In other words, a life together under the Word will stay healthy only when it does not form itself into a movement, an order, a society, a collegium pietatis, but instead understands itself as being part of the one, holy, universal, Christian church, sharing through its deeds and suffering in the hardships and struggles and promise of the whole church. Every principle of selection, and every division connected with it that is not necessitated quite objectively by common work, local conditions, or family connections is of the greatest danger to a Christian community. Self-centeredness always insinuates itself in any process of intellectual or spiritual selectivity, destroying the spiritual power of the community and robbing the community of its effectiveness for the church, thus driving it into sectarianism.
(p. 45). Bonhoeffer connects sectarianism — the division of the church — with self-centered love. Rather than pretending that we’re dividing over doctrine and truth, Bonhoeffer gets to the heart of the matter: division is all about selfishness.
Now, of course, division is often driven by genuine disagreement about doctrine. But the decision that this doctrine makes us the true church and you not the true church — in a religion that rejects works salvation and insists repeatedly on salvation by faith in Jesus — is not driven by doctrine but by emotion, that is, the desire to prove our superior standing before God, that is, selfishness.
The Churches of Christ are a classic but not unique example. When we divide, our culture, our way, our tradition is to declare those we leave damned in their sins. This justifies the pain of the separation, but it reveals an unspeakable ignorance of God’s word and the heart of Jesus.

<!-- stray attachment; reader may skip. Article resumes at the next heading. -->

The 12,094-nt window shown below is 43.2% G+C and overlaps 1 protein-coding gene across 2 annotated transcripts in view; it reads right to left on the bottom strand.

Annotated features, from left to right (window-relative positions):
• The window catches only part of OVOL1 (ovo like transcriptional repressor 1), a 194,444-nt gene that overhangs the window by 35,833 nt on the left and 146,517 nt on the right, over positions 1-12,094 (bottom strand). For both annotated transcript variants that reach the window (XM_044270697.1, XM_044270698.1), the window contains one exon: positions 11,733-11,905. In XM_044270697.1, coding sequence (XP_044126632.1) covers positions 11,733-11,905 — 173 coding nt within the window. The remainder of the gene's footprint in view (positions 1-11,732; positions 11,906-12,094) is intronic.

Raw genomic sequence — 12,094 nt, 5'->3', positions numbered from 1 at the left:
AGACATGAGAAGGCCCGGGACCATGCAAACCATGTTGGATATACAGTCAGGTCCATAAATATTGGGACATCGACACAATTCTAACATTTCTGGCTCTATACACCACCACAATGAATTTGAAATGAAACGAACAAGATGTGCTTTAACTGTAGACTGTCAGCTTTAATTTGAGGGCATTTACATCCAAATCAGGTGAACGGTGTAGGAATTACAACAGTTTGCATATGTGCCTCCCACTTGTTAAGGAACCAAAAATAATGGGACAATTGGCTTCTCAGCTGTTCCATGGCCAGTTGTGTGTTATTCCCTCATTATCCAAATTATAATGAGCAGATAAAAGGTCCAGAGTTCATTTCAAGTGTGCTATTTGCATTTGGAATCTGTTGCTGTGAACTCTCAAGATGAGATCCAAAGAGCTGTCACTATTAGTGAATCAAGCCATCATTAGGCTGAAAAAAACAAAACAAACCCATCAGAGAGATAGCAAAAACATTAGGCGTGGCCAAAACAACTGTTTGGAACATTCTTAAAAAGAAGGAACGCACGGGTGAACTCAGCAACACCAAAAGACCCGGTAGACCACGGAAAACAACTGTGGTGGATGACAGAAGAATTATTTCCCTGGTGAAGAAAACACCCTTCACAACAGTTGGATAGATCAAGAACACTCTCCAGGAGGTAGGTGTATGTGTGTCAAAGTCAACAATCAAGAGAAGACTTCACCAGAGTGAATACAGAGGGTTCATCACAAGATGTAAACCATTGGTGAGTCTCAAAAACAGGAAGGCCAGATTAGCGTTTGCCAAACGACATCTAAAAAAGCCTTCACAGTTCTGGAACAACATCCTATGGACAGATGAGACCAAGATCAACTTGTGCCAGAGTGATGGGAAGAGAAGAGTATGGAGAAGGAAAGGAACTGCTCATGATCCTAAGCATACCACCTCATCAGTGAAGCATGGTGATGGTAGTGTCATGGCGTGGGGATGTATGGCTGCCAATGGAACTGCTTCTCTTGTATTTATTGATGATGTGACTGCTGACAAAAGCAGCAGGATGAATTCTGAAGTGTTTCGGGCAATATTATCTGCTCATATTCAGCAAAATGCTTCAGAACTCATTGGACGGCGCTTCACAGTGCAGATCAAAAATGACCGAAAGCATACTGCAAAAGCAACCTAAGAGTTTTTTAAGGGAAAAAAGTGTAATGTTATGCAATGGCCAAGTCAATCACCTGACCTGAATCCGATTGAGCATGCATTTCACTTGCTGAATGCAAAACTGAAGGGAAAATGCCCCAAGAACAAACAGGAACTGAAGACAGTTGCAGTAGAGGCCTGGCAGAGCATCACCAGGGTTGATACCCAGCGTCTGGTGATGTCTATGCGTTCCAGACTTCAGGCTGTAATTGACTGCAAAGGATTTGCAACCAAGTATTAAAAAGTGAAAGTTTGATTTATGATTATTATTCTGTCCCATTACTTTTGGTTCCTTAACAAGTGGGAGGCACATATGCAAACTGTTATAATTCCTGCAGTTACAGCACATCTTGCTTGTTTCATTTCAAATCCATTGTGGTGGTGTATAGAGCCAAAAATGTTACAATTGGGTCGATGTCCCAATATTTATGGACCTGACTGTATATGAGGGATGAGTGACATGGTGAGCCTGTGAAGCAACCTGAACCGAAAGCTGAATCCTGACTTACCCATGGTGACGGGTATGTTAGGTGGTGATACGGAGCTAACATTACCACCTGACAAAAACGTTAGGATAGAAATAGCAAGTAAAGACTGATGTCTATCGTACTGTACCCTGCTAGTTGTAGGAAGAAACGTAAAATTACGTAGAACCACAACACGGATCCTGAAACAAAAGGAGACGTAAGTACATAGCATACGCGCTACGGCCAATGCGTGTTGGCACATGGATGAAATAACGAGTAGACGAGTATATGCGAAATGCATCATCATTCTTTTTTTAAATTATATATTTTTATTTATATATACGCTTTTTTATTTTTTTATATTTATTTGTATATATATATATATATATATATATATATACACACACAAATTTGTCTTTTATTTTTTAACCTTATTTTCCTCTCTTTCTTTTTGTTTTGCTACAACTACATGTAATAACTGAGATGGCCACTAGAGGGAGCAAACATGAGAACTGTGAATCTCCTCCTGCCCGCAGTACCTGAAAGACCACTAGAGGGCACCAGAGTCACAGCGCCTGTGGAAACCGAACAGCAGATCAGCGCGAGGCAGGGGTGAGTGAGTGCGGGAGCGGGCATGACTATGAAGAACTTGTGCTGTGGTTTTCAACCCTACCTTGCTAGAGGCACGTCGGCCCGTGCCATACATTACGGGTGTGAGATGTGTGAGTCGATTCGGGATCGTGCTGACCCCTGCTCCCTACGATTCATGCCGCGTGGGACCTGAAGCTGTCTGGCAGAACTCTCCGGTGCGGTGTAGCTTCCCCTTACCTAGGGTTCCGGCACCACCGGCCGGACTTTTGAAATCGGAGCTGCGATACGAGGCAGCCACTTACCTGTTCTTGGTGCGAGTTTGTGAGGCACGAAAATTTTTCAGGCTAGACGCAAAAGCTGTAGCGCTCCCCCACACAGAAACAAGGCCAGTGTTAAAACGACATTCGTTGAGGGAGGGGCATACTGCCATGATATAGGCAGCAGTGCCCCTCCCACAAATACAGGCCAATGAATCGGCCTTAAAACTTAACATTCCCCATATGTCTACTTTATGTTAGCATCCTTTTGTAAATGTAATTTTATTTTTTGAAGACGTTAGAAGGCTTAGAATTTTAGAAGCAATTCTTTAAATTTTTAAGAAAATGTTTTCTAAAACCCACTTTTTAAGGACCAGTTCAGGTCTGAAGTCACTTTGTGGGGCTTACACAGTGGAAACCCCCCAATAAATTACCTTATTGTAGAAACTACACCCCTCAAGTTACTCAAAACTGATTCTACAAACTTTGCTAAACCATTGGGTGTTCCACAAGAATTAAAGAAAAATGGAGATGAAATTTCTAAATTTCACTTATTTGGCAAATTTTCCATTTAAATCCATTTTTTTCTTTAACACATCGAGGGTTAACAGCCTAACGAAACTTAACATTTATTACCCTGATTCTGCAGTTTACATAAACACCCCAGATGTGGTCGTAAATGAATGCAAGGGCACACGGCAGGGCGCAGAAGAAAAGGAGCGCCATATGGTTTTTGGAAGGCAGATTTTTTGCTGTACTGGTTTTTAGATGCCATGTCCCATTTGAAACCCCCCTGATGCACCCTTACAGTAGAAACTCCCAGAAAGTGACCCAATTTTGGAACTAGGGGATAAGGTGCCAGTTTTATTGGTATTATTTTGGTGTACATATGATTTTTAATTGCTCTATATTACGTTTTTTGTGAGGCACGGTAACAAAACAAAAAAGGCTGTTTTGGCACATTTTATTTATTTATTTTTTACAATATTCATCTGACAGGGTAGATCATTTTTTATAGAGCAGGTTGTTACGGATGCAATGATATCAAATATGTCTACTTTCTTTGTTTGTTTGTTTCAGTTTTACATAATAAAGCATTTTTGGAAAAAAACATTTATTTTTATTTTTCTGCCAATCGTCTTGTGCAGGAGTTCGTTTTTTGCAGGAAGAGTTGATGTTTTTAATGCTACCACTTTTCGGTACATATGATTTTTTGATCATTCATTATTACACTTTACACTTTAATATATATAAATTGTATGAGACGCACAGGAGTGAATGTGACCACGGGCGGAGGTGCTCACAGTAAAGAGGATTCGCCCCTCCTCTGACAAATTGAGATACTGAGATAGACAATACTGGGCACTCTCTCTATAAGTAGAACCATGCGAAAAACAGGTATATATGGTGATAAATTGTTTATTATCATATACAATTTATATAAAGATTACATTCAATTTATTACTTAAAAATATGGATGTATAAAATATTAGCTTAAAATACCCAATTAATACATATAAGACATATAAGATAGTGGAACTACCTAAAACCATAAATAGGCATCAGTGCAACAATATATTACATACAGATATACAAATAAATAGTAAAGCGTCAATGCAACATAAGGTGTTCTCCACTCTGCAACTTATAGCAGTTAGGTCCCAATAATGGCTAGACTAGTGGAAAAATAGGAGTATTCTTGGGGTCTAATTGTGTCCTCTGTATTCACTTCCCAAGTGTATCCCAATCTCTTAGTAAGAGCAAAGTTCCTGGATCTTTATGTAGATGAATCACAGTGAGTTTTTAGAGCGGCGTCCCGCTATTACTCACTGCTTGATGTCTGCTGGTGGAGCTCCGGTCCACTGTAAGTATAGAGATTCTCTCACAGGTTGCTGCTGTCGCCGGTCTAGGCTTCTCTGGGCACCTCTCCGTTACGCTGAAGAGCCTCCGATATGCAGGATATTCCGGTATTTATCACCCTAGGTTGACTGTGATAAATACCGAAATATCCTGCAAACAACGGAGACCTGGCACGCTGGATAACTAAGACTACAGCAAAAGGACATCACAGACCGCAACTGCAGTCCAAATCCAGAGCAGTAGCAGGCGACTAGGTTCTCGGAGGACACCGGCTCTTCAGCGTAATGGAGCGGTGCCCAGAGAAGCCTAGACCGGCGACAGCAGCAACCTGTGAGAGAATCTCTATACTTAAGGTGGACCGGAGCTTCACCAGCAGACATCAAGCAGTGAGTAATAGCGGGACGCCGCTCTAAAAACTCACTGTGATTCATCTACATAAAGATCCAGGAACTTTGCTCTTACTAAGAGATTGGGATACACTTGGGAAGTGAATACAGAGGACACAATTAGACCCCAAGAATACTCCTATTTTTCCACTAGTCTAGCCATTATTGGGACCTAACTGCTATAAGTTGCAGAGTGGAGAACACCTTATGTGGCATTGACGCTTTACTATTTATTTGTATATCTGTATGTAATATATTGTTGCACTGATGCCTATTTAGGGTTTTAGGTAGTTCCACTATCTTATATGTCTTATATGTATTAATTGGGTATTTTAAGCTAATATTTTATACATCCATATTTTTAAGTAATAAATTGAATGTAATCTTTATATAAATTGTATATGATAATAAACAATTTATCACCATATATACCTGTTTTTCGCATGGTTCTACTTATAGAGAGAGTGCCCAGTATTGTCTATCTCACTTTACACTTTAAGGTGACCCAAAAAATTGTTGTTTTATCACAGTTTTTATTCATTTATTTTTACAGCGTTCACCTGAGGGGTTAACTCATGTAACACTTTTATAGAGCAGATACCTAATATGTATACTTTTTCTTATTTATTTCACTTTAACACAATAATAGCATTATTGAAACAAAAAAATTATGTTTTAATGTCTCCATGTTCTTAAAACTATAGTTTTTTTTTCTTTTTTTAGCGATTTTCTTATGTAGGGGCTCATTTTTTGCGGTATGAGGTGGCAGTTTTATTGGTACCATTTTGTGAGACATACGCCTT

We may very honorably and very legitimately disagree about whether the Bible requires the Lord’s Supper be celebrated with one cup. It’s a legitimate point of contention. The Anglicans and Catholics are one cuppers, too, you know.
But to insist that those who disagree with me are damned, well, there is simply no basis for that at all other than a desire to justify separation. To win our arguments — and we’re all about the winning — we need to score as many rhetorical points as possible. And the best arguments, we think, all end with “and you’ll go to hell if you disagree.” To win the fight, we raise the stakes to the ultimate level, and this forces separation and justifies the vitriol and viciousness that fill our rhetoric. The doctrine of separation thus is created to fill the needs to win the argument at any cost.
But why win at any cost? Why is winning the most important thing? Why aren’t unity and love and grace and tolerance and acceptance more important? Why winning? Why must I insist on placing the souls of my brothers and sisters who dare disagree with me on the altar? Why is the sacrifice to be made theirs and not mine?
Well, because of the personalities of those who push the arguments. Rather than pay the hard, high price of finding common ground, of looking for ways to stay together, we’d rather prove our genius, and justify the price of subscribing to our periodicals and attending our lectureships. We need a party spirit to justify having parties so we can have party institutions — that we get to head and for which we get paid.
If partyism were to go away, so would the best seats and the profits and the honors. Separation creates hundreds of little-kingdoms rather than the Kingdom, and a host of little-kingdoms creates a host of little-kingdom chiefs who receive little-kingdom honors for creating and maintaining their little-kingdoms.
But our God is a God of just one Kingdom, and it’s a big one. It has but one Chief, who receives all the honor. But we’ll not see the Kingdom in its fullness so long as we have little-chiefs who insist on division to preserve the honors that come from separation.